This was Marciano's hardest slog, just like Balboa's. Battered and bloodied, as he often was in his real fights, Marciano wore Drago down over time. He finally started winning rounds after losing seven by establishing an inside attack, and achieved a knock out in the twelfth.


Rocky V- Tommy "The Machine" Gunn

I didn't bother downloading Rocky Balboa's protégé, who turned on him, into the game. That is because the real life boxer who played him, Tommy "The Duke" Morrison, already was there. As I said, normally (given the game's mechanics) I fight conservatively, especially at the start, changing styles based on fighters when its time to press an advantage. Based on an early stunning blow, for this gloveless match (to simulate the street fight in the film) I went full out, using Marciano's well known, swarming, total assault method. It was the shortest fight I've ever played. (Once I figured the game out that is. There were some really short, unsuccessful matches early on.) If not the only, it was one of very few first round knockouts I've scored. Rocky's legendary power was in full evidence.

Aside- After watching what a jerk Tommy was in the movie, this was far more satisfying than a video game has any right to be. (No reflection intended on the real Tommy, who I used to root for and enjoy watching in my USA Tuesday Night Fight days.)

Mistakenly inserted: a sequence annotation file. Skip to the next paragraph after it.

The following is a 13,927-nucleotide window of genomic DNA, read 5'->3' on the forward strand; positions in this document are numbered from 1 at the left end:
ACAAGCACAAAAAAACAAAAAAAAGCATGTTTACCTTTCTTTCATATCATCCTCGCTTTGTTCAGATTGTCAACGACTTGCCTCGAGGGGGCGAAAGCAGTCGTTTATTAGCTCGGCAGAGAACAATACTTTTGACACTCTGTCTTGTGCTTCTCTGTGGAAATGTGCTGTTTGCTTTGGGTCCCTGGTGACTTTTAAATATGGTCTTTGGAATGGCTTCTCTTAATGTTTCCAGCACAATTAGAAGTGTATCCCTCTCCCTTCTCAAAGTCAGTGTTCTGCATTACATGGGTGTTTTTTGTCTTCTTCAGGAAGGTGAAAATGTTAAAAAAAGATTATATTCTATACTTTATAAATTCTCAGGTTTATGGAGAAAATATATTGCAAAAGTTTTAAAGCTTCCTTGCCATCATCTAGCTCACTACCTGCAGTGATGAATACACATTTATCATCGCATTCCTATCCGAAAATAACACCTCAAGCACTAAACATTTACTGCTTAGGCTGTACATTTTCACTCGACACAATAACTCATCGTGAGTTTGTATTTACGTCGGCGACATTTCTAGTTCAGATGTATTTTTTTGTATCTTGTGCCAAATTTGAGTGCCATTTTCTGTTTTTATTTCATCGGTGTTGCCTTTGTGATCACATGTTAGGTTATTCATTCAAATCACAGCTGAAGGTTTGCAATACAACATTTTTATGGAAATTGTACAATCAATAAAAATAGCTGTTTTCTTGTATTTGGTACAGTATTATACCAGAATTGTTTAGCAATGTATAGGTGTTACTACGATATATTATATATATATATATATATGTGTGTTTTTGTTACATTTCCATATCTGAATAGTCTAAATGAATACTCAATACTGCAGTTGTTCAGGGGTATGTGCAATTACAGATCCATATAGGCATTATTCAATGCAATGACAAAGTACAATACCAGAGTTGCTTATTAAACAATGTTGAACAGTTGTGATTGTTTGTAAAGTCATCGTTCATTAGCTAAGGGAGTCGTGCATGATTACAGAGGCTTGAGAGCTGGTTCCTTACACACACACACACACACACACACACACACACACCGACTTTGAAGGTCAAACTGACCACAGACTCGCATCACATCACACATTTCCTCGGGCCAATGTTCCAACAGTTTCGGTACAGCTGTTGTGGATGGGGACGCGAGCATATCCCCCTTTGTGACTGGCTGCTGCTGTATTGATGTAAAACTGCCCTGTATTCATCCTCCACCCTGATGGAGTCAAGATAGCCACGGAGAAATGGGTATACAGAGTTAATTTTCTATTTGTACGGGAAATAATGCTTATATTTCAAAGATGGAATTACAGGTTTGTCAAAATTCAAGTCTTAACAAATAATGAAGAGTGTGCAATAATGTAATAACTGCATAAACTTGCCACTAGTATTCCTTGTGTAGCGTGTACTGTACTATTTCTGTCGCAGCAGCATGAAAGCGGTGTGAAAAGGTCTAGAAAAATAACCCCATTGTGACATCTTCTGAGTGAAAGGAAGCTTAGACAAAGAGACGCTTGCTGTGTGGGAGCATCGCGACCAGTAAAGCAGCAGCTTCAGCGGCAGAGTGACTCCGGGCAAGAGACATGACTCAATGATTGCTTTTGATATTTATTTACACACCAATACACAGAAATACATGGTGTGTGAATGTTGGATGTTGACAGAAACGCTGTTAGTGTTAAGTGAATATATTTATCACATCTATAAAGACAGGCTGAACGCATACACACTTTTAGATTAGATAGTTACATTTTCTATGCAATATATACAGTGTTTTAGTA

Rocky Balboa- Mason "The Line" Dixon

Just like in the movie, Dixon, the perceived "Paper Champion," earned respect in this bout. He was the overly cautious fighter this time, relying heavily on slipping punches and feints. While he was well behind on points, he did cut Marciano over the right eye early on, and withstood multiple flurries of Marciano's normally lethal hooks. He lasted longer than any other opponent with the exception of Drago, and was able to beat the count after getting knocked down in the fifth. After being dropped two more times in the sixth, however, the line was drawn.


Bonus bout A-
I felt bad leaving out Joe Frazier, since while it's very likely I will do this same exercise with him, it is not nearly as likely I will do another whole post about it.

What if Smokin' Joe could still see and his corner let him get up that last round in Manilla?
Honestly, no one could have expected either of those two men to do more that way.
Completely honestly, no one could have expected either of those two men to do what they did that day.
This is an older film of mine, allowing me to highlight my progress compared to the rest of the videos in this post, specifically about picture quality, compression and controlling replay speed.

Wow, that was terrible looking. How about a better (if slightly too fast) one?

Bonus Bout B-
Here's Smokin' Joe is after bobbing and weaving around, as well as shaking off many of, Iron Mike Tyson's power shots for nearly a half a dozen rounds, before demonstrating why his left hook was one of the most feared in the history of boxing.

 
because as usual, I over did it with something that was supposed to be a quick reference.
At least I'm consistant.

3 comments:

Brian said...

Some of those were pretty beastly fights. I can't get over how quick Tyson punches. Must be impossible to defend/dodge those.

Jeff McGinley said...

Thanx. Part of that is it's an older one, and I didn't get the replay speed right...but yeah.

Prime Tyson was something else. He was a combination of speed, power, combinations (and probably the key) intense training - giving him amazing defense movement and stamina.

Jesse said...

I never played this one -- pretty cool!